MADE to guide motion and control friction, bushings shouldn’t squeak. Unless of course maintenance is not possible, or just inconvenient. Then, bushings can squeak; they could whine, too; they may eventually grind, warp and then freeze.
With a little know-how, however, you can prevent these nagging sounds by building bushing assemblies that are convenient to maintain.
This example of a bushing assembly for a basic articulated arm highlights an important feature: a replaceable inner bushing. There’s also a way to add lubricant.
You can modify the design of this assembly, but remember not to lock the inner replaceable bushing to the pivot pin (see diagram). Otherwise, there could be noises, preludes to unscheduled shutdowns after other parts in the assembly have worn out unnecessarily.
Starting in the center of the bushing assembly, a pivot pin serves as a hinge. It’s made of round steel, with a diameter of 0.5 inches.
Slipping over the pin is the inner replaceable bushing, with an outside diameter of 0.75 inches. The inside diameter is 0.51 inches, providing a 0.01-inch differential between itself and the pin.
A larger fixed inner bushing surrounds the replaceable one. It gets welded into the 2-by-2-inch arm, and has an outside diameter of 1 inch. Its inside diameter is 0.76 inches, providing another 0.01-inch gap between itself and the replaceable bushing.
Welded onto opposite sides of the larger 3-by-3-inch arm, fixed outer bushings stabilize the pivot pin. These bushings have an outside diameter of 0.75 inches and an inside diameter of 0.51 inches. The pivot pin will not spin within these bushings, nor will grease be required there. Instead, lock pins get placed in holes that have been drilled in the ends of the pin and bushings. (I personally like to use 3/16-inch lynch pins).
All the bushings are steel tubing, specifically A513 Cold Rolled DOM Steel. DOM stands for “Drawn Over Mandrel,” referring to how the tubing is manufactured to produce its smooth inner bore — no weld seams inside that would hinder movement. DOM Steel tubing is available in many sizes. (I like to shop online when it’s on sale at www.onlinemetals.com.)
|Pivot pin||Diameter: 0.5"
|Replaceable bushing||Outer diameter: 0.75"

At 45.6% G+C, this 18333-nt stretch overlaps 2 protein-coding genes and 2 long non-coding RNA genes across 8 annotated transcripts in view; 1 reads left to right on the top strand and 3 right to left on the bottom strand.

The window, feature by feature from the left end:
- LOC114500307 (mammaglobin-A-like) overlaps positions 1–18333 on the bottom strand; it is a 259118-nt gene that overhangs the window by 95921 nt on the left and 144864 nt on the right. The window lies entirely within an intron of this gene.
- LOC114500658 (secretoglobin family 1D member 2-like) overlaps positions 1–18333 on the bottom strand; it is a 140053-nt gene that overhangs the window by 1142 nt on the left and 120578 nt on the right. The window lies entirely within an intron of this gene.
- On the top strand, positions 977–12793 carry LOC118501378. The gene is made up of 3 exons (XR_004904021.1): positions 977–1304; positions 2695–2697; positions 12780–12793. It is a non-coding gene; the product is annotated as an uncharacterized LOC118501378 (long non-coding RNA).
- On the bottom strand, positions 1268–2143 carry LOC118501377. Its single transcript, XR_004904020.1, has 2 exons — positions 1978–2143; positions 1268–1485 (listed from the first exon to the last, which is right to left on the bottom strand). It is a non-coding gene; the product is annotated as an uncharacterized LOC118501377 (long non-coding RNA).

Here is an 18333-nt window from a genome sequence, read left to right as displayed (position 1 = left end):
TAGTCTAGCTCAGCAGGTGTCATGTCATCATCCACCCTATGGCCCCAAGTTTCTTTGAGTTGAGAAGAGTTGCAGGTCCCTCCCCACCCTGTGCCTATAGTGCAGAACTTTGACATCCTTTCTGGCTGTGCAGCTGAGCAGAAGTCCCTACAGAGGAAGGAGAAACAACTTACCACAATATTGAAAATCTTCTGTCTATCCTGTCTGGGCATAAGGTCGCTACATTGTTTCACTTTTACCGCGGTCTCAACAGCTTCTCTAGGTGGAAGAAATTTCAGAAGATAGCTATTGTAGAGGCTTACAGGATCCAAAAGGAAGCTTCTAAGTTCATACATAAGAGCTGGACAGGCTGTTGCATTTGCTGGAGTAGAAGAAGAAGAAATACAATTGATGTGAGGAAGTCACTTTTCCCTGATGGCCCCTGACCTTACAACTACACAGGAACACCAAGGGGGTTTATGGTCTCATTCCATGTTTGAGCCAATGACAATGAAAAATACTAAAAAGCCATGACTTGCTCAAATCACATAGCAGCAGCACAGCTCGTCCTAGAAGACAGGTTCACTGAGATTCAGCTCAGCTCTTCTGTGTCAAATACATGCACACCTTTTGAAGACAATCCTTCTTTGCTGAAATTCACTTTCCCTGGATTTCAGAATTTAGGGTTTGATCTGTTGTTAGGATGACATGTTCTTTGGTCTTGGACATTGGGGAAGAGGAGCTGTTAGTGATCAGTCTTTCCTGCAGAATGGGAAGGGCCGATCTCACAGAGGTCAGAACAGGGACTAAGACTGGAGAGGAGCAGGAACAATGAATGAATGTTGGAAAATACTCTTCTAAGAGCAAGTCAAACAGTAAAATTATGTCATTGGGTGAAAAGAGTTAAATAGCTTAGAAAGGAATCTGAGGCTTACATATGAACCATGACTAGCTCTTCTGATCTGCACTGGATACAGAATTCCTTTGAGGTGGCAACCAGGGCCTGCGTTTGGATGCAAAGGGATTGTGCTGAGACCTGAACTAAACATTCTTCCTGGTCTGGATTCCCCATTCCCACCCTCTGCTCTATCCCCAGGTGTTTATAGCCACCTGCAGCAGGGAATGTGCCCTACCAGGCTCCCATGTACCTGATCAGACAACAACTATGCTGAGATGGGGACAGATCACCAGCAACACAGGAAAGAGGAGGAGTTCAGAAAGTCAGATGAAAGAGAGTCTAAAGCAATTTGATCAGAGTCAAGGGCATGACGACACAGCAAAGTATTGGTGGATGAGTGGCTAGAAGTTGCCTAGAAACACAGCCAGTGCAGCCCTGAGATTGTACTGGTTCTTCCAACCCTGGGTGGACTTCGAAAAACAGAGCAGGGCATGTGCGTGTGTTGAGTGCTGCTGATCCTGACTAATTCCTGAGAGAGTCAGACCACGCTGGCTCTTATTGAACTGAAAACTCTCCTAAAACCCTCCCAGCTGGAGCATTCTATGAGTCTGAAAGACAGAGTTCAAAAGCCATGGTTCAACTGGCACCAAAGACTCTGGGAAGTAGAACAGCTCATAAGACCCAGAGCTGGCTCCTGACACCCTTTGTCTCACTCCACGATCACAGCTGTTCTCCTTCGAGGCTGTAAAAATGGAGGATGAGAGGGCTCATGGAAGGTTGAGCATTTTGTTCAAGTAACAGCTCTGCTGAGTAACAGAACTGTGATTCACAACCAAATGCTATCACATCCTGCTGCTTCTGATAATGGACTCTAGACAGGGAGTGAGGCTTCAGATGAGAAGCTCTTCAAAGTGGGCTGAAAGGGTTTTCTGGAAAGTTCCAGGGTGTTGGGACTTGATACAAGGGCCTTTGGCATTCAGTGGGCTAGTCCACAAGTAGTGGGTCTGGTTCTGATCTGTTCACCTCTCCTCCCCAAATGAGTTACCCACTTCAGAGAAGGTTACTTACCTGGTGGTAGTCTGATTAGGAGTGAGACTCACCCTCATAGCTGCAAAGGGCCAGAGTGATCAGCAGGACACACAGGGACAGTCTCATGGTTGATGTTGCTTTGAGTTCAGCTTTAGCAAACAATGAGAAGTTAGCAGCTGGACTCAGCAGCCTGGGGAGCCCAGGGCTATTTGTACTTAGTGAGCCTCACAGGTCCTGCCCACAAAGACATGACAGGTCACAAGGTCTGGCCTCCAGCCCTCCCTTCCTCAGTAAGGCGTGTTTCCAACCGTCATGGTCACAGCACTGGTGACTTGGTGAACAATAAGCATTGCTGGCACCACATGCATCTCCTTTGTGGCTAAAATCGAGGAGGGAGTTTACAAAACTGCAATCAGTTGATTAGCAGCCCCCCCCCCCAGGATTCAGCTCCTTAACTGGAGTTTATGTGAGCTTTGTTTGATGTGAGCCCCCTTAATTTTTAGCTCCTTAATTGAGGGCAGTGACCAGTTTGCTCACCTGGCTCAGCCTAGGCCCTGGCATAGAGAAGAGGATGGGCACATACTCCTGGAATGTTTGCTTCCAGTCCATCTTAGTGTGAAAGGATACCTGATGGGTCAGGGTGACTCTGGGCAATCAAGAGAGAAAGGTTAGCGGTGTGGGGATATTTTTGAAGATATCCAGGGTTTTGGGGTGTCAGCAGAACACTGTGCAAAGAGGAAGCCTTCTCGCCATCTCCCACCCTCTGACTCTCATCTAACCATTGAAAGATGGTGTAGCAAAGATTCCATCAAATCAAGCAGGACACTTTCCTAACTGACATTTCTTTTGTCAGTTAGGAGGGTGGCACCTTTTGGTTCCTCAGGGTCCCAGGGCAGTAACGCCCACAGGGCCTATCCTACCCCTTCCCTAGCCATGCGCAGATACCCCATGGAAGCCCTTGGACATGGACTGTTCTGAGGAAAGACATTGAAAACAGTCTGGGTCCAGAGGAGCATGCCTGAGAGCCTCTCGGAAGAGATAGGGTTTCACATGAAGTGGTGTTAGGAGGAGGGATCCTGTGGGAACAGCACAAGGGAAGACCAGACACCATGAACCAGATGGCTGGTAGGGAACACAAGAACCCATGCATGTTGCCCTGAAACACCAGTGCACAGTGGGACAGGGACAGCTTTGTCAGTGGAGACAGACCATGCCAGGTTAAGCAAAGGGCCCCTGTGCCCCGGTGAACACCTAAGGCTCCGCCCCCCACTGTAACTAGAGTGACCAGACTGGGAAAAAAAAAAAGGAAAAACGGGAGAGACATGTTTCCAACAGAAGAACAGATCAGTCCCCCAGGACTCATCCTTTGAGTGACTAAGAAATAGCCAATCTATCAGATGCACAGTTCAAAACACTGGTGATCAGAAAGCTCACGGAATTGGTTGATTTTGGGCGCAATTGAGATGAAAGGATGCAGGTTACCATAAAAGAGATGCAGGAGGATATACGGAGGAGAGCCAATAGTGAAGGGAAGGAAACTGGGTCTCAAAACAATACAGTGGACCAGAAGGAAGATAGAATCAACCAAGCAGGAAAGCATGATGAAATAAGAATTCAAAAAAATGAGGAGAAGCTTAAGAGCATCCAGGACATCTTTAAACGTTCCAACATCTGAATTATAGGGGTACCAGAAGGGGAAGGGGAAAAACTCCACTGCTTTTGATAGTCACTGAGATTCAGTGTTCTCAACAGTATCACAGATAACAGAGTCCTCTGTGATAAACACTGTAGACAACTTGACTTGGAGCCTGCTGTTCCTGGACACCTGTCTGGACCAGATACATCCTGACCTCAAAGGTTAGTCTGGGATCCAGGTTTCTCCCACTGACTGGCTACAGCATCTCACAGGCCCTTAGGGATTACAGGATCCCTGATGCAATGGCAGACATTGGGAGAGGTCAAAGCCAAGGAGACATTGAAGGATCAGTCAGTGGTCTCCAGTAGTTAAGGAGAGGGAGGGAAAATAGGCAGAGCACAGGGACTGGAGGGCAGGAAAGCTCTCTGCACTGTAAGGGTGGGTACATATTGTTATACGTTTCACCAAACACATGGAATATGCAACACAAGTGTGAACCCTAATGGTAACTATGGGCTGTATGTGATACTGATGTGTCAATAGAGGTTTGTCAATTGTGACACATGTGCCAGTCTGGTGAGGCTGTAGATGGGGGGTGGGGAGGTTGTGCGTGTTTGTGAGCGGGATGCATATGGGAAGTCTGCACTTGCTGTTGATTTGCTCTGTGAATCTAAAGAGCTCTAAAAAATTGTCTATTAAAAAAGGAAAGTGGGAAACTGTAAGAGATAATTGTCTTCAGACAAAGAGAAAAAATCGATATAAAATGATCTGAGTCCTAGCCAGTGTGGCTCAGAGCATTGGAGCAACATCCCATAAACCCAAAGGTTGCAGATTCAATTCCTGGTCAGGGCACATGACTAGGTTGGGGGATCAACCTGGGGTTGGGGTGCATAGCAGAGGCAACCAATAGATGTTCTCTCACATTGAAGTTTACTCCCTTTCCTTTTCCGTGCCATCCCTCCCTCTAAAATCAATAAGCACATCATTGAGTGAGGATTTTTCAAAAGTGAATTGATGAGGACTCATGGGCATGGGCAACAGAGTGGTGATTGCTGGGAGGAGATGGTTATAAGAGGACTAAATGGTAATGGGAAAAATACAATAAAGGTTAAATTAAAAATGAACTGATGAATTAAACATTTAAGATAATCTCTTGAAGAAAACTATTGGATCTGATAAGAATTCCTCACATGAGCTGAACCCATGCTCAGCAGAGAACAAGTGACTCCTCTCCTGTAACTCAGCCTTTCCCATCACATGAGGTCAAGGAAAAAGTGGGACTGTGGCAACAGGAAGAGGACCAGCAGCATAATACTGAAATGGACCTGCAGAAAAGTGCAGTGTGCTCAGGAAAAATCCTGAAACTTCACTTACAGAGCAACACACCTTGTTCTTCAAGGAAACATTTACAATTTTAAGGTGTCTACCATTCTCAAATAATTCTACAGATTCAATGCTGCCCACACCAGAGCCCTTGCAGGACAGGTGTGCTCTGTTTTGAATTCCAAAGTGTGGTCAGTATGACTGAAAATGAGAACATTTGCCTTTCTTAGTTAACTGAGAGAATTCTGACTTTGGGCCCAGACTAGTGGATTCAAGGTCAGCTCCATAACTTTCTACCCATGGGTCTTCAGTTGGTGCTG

Inner diameter: 0.51"
|Fixed inner bushing||Outer diameter: 1.0"
Inner diameter: 0.76"
|Fixed outer bushings||Outer diameter: 0.75"
Inner diameter: 0.51"
|Washers||Inner diameter: 0.5"
First, consider the overall width you have to work with on the inside of your mounts. In this case, the larger arm is 3-by-3-inch square tubing with walls 1/8 of an inch thick. When the 2-by-2-inch square tubing is centered inside the larger arm, there remains a 3/8-inch space on either side of it for washers and welds.
With this width in mind, cut the pivot pin to a length of 5 inches.
Cut the two inner bushings that run through the 2-by-2-inch arm at a length of 2 1/4 inches. Both ends will protrude out either side of the arm by 1/8 of an inch, forming a lip where the larger 1-inch bushing can be welded to the arm.
Cut the two outer bushings, the ones that will be welded into the 3-by-3-inch arm, at lengths of 1 inch each. They will be placed into the arm, protruding beyond the inner walls of the arm by 1/8 of an inch, again for welding.
Next, “dry fit” the bushings, pin and arms before welding. Check that everything lines up properly, using a level, a square or a straight edge. (I use a bi-metal hole saw in a drill press for the larger holes, giving me nice clearance for the bushings. I use some oil while cutting so the saw will last a long time.)
Also, make sure your grease fitting that runs through the two inner bushings will be accessible.
Once you’re sure everything is aligned correctly, tack weld the parts in place and test how the articulated arm pivots at this new fulcrum.
If its working well, you can go ahead with your final weld all the fixed parts into place.